That there is a special place in hell reserved for banksters is not a new idea. Dante assigned the penultimate recess of his fiery pit – the Eighth Circle – to the greedy and the fraudulent. One of its denizens is Geryon, the demon of avarice. He has a smiling human face, so we don’t immediately notice his grasping claws and stinging scorpion tail. Dante knew his banking industry, all right.  It hasn’t changed in the 700 years since he lived and without regulation, it never will. This is Medievalism Redux.
The only cure for avarice is outside intervention. Exorcism, of course, has some pithy symbolic value. It’s a nice theatrical segue to the mass demonstrations, recalls, elections, public exposure and relentless drumbeat of discontent that grows ever louder with each passing day.
We. Have. Had. Enough.


Anne Lavoie said...

Finally some real action is happening! I'm ready, willing, and able to join in for whatever mischief we can wreak on the banksters and fraudsters. Thank God some of the religious people are finally waking up. Exorcism - I love it!

Chris Hedges is a Harvard Divinity School graduate himself and has written an absolutely sizzling piece on called 'Power Concedes Nothing Without a Demand', but it really says a lot more than that! Don't miss his great piece.


Draft Spitzer said...

Chris Hedges was also a hell of a correspondent. Who famously left the NYTimes after a reprimand for speaking out against the Iraq War.

I think they were right to reprimand him, and I know he was "right" to have taken a public stance after all he had seen. I know he ruined his "impartiality", but in this case it was the right thing to do. At the right time in his life.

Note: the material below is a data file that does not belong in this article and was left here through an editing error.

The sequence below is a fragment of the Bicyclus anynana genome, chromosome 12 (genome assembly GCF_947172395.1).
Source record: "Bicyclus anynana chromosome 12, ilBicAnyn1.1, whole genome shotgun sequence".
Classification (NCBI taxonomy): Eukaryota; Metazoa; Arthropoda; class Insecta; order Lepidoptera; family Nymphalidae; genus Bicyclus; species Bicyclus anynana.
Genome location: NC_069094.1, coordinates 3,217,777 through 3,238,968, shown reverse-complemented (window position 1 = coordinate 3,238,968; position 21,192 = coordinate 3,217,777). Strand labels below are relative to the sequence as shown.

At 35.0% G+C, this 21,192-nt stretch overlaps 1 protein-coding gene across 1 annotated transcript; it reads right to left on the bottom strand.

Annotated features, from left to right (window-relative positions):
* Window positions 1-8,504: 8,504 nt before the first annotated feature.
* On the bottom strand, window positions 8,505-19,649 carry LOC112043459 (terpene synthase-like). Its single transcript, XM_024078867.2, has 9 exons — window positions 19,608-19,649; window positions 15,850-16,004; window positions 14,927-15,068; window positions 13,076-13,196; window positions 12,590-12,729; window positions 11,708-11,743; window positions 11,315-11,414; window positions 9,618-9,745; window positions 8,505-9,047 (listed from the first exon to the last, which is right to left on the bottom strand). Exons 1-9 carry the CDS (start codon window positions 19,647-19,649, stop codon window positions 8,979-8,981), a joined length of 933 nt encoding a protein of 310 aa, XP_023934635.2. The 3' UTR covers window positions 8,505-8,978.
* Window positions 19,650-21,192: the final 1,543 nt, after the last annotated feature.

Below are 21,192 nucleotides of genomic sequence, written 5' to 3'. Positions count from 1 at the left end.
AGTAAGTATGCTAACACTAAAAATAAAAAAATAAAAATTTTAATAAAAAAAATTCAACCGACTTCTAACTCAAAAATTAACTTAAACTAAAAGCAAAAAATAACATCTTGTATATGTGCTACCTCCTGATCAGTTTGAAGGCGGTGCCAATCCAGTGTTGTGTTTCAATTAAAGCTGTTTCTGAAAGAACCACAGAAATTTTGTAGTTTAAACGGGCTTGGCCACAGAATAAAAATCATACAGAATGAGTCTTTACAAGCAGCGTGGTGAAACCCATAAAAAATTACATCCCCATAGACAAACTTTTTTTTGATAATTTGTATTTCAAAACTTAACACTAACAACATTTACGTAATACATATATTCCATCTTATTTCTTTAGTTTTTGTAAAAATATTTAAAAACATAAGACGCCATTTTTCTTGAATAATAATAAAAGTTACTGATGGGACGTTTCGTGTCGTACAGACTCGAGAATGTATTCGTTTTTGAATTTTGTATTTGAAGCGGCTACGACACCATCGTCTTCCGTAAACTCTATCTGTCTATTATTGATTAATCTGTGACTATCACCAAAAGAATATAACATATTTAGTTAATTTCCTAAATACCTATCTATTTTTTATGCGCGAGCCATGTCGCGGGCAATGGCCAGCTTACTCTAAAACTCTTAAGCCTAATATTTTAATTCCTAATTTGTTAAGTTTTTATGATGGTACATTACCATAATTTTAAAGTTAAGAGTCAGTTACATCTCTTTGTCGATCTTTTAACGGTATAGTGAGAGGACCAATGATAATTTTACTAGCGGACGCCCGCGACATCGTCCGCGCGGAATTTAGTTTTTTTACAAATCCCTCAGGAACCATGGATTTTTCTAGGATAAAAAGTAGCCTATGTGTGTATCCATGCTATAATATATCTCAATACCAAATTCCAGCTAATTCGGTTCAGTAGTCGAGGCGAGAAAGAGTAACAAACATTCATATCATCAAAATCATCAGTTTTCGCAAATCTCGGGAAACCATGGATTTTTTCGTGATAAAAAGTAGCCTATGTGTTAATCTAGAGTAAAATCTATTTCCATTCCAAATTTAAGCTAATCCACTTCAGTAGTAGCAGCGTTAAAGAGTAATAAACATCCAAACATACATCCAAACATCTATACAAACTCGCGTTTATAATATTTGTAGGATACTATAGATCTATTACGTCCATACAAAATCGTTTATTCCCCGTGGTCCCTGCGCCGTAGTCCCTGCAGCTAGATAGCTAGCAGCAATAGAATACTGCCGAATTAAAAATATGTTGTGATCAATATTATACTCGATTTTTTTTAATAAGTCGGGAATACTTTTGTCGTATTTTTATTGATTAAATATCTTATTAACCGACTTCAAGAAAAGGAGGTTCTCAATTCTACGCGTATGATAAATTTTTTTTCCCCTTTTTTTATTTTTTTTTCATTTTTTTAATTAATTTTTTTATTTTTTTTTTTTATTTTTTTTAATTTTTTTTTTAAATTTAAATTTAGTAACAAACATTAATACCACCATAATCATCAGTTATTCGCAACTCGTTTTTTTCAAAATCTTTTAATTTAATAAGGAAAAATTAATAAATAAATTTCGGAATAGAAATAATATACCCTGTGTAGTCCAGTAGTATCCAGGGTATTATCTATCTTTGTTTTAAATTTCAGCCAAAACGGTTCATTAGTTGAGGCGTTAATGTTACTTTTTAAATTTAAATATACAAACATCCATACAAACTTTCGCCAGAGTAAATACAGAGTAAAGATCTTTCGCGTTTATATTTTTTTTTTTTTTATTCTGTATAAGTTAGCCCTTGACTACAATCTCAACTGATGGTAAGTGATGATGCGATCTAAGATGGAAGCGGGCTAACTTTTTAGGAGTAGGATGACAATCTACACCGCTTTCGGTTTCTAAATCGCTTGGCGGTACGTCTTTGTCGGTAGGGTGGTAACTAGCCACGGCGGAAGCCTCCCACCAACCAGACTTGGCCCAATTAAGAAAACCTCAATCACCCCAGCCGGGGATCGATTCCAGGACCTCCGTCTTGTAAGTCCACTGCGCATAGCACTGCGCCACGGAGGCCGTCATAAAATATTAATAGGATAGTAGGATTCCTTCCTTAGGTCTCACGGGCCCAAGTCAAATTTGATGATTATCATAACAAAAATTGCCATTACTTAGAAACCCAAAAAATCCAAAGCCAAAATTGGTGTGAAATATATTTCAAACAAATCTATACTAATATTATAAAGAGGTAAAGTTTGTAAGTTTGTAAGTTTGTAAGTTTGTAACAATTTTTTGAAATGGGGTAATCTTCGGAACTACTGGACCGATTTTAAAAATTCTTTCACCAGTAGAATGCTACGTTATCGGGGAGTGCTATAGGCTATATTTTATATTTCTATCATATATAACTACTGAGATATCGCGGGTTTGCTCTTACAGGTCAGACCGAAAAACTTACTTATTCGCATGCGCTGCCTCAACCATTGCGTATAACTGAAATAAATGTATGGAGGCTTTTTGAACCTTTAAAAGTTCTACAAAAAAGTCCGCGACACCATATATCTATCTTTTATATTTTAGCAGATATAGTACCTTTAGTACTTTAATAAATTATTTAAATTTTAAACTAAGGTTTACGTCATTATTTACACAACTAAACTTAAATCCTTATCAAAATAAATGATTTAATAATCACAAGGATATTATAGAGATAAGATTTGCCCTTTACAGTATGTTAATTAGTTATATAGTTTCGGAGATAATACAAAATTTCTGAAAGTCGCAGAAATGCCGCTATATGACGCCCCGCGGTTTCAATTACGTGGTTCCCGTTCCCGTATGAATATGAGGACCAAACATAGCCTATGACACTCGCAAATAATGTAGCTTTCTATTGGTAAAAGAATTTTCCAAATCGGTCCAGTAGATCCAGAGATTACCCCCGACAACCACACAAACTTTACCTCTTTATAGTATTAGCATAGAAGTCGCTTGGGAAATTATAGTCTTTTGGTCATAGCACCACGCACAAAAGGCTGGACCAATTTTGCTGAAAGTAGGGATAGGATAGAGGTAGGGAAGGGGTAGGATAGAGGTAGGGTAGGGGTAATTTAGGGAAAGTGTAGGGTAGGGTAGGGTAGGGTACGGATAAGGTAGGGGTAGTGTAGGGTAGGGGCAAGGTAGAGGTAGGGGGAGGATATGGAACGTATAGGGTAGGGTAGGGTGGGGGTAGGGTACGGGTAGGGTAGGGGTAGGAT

Thanks for the article, Anne.

Denis Neville said...

“Long ago, it was said that 'one half of the world does not know how the other half lives.' It did not know because it did not care until some flagrant outrage on decency and the health of the community aroused it to noisy but ephemeral indignation.” - Jacob Riis


Matt Taibbi referred to Goldman Sachs as "a great vampire squid wrapped around the face of humanity, relentlessly jamming its blood funnel into anything that smells like money."

There is never enough for the greedy, fraudulent “vampire squid” banksters.

Given the misery they have inflicted on so many, Dante’s assigning the penultimate recess of his fiery pit – the Eighth Circle – to the greedy and the fraudulent is a pleasing thought.

There are other examples of similar simple happiness.

“I have the most kindly temperament. My wants are modest – a hut, a thatched roof, a good bed, good food, milk and butter, all very fresh; flowers at my window, a few beautiful trees at my door. And if the good Lord wants to make my happiness complete, he will give me the pleasure of seeing six or seven of my enemies strung up on those trees. With all my heart I shall forgive them, before their death, all the evil they have committed against me while I was alive. Yes, one should always forgive one’s enemies – but not until they are hanged.” – Heinrich Heine, Gedanke und Einfallen

Draft Spitzer said...

No one needs to be hanged. The point is to 1) retrieve misused TARP funds and 2) break up the too-big-to-fail banks before they tank the system again, requiring TARP II.